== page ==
Alvin Lee Chi-wing, district councillor and chairman of Voice of the Middle Class, said he believed the threshold for defining the status had risen, and that the possibility of joining the ranks of the middle class had shrunk.

More than half of the interviewees harboured hopes of attaining the status one day. The aspiration was highest among people aged 19 to 28.

About 30 per cent claimed they were already middle class.

It was much easier to elevate one's social status in the 1980s and 1990s, Lee said. Now, most managerial and top-level jobs were occupied by older people.

"It's not possible now. It would be very hard [for young people today], unless their parents helped out in some way - perhaps by funding their deposit for a flat," he said.

While the higher threshold could bar entry to the middle class from below, at the other end of the spectrum, the financial secretary had no chance of being cast in this category, Lee said.

"Personal preferences and behaviour should not be counted as any indicator of being middle class. [Tsang's] salary alone would already lift him way above the middle class," he said.



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You forgot to mention the actual amount of the Chief Financial Nitwit's salary, to put the whole thing into perspective: three-hundred-and-thirty-two-thousand-two-hundred-and-sixty dollars per month.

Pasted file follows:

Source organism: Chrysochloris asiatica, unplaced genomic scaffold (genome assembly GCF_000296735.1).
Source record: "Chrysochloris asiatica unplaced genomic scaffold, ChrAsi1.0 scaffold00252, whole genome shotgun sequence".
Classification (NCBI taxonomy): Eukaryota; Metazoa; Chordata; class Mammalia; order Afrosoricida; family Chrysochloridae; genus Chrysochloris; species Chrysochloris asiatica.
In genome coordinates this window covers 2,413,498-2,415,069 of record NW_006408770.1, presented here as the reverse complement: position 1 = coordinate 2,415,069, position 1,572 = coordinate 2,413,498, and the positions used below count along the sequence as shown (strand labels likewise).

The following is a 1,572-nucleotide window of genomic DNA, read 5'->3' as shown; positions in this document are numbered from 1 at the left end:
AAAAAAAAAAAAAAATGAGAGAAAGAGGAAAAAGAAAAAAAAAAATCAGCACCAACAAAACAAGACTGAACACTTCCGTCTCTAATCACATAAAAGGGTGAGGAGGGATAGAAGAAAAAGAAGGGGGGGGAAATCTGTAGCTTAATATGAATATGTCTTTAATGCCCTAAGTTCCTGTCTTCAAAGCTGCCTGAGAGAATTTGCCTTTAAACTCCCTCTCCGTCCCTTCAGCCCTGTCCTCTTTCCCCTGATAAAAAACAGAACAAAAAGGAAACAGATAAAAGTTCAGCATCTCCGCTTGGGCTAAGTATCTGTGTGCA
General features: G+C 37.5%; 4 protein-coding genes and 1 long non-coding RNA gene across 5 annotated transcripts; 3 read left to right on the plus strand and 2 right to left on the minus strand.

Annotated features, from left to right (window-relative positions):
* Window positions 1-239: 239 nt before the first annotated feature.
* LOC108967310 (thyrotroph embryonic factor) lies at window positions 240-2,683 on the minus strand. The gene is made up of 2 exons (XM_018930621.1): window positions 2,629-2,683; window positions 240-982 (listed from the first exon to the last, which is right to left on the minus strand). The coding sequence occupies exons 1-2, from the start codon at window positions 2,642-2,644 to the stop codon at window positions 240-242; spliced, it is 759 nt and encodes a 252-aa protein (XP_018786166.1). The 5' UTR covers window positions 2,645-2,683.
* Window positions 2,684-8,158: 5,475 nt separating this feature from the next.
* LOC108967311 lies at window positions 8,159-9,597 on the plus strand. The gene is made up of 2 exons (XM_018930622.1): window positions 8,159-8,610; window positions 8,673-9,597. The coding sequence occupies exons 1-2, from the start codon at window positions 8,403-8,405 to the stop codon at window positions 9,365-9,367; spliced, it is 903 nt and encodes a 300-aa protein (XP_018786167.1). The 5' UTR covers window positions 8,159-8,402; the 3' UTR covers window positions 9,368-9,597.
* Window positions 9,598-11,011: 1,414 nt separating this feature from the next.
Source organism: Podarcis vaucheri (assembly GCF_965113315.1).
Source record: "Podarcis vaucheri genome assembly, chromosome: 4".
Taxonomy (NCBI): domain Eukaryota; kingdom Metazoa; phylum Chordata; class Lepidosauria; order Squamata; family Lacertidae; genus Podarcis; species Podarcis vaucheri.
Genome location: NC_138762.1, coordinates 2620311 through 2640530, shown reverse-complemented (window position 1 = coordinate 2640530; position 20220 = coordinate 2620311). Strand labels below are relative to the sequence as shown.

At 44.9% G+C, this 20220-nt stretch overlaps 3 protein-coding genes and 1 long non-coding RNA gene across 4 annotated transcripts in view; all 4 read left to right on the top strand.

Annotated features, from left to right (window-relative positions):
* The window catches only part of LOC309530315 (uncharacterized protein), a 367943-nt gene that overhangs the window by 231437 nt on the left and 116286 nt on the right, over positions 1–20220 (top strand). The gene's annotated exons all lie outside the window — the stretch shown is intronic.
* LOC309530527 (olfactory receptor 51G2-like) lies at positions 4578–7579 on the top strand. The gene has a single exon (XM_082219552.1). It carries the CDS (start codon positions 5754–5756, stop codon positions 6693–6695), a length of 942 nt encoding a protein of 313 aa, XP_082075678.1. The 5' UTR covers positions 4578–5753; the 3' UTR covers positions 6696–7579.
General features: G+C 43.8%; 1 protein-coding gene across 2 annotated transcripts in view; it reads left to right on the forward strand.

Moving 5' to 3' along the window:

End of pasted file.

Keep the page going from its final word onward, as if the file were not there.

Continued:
HK$332,260, yes. Every month. John Ka-ching Tsang. That's over 4m HKD per year. Plus of course all expenses covered, like a cup of coffee with a fellow official.

Taste it for a moment. More than half a million USD per year to be the dimwitted treasurer of a city government rolling in money, and with not a single original policy idea to show for. Heck, he can't even figure out whether the government will end in deficit or surplus, year after year after year.
The very top civil servants in Hong Kong, to a man they each receive an annual salary that is more than the combined salaries of the President of the United States, the Prime Minister of Britain and the President of France.